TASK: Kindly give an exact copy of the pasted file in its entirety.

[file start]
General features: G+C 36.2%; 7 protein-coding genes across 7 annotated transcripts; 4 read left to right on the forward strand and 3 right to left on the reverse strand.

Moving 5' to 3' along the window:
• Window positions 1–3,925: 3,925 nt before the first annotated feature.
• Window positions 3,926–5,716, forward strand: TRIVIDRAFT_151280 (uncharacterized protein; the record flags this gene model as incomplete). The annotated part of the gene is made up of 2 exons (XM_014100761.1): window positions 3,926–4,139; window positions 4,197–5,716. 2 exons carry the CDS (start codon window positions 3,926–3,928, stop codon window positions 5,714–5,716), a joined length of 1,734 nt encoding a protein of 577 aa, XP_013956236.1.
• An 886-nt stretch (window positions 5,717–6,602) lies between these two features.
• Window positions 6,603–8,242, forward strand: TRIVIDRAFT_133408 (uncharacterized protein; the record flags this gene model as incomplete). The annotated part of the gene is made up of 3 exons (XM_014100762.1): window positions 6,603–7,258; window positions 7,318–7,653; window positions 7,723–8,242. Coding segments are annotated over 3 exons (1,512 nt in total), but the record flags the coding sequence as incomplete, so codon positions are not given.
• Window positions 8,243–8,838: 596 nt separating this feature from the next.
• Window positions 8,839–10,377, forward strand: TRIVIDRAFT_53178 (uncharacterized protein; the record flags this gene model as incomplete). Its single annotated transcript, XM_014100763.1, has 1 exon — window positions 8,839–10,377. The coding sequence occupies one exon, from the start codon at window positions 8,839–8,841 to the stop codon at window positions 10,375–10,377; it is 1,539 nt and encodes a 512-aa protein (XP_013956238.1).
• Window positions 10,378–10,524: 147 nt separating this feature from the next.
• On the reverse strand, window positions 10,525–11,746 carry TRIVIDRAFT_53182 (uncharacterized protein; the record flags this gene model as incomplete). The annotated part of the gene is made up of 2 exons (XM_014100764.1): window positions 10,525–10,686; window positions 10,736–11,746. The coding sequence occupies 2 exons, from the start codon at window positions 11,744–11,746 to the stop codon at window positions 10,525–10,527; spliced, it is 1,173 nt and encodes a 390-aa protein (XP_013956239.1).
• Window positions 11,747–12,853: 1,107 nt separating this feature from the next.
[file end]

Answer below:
General features: G+C 36.2%; 7 protein-coding genes across 7 annotated transcripts; 4 read left to right on the forward strand and 3 right to left on the reverse strand.

Moving 5' to 3' along the window:
• Window positions 1–3,925: 3,925 nt before the first annotated feature.
• Window positions 3,926–5,716, forward strand: TRIVIDRAFT_151280 (uncharacterized protein; the record flags this gene model as incomplete). The annotated part of the gene is made up of 2 exons (XM_014100761.1): window positions 3,926–4,139; window positions 4,197–5,716. 2 exons carry the CDS (start codon window positions 3,926–3,928, stop codon window positions 5,714–5,716), a joined length of 1,734 nt encoding a protein of 577 aa, XP_013956236.1.
• An 886-nt stretch (window positions 5,717–6,602) lies between these two features.
• Window positions 6,603–8,242, forward strand: TRIVIDRAFT_133408 (uncharacterized protein; the record flags this gene model as incomplete). The annotated part of the gene is made up of 3 exons (XM_014100762.1): window positions 6,603–7,258; window positions 7,318–7,653; window positions 7,723–8,242. Coding segments are annotated over 3 exons (1,512 nt in total), but the record flags the coding sequence as incomplete, so codon positions are not given.
• Window positions 8,243–8,838: 596 nt separating this feature from the next.
• Window positions 8,839–10,377, forward strand: TRIVIDRAFT_53178 (uncharacterized protein; the record flags this gene model as incomplete). Its single annotated transcript, XM_014100763.1, has 1 exon — window positions 8,839–10,377. The coding sequence occupies one exon, from the start codon at window positions 8,839–8,841 to the stop codon at window positions 10,375–10,377; it is 1,539 nt and encodes a 512-aa protein (XP_013956238.1).
• Window positions 10,378–10,524: 147 nt separating this feature from the next.
• On the reverse strand, window positions 10,525–11,746 carry TRIVIDRAFT_53182 (uncharacterized protein; the record flags this gene model as incomplete). The annotated part of the gene is made up of 2 exons (XM_014100764.1): window positions 10,525–10,686; window positions 10,736–11,746. The coding sequence occupies 2 exons, from the start codon at window positions 11,744–11,746 to the stop codon at window positions 10,525–10,527; spliced, it is 1,173 nt and encodes a 390-aa protein (XP_013956239.1).
• Window positions 11,747–12,853: 1,107 nt separating this feature from the next.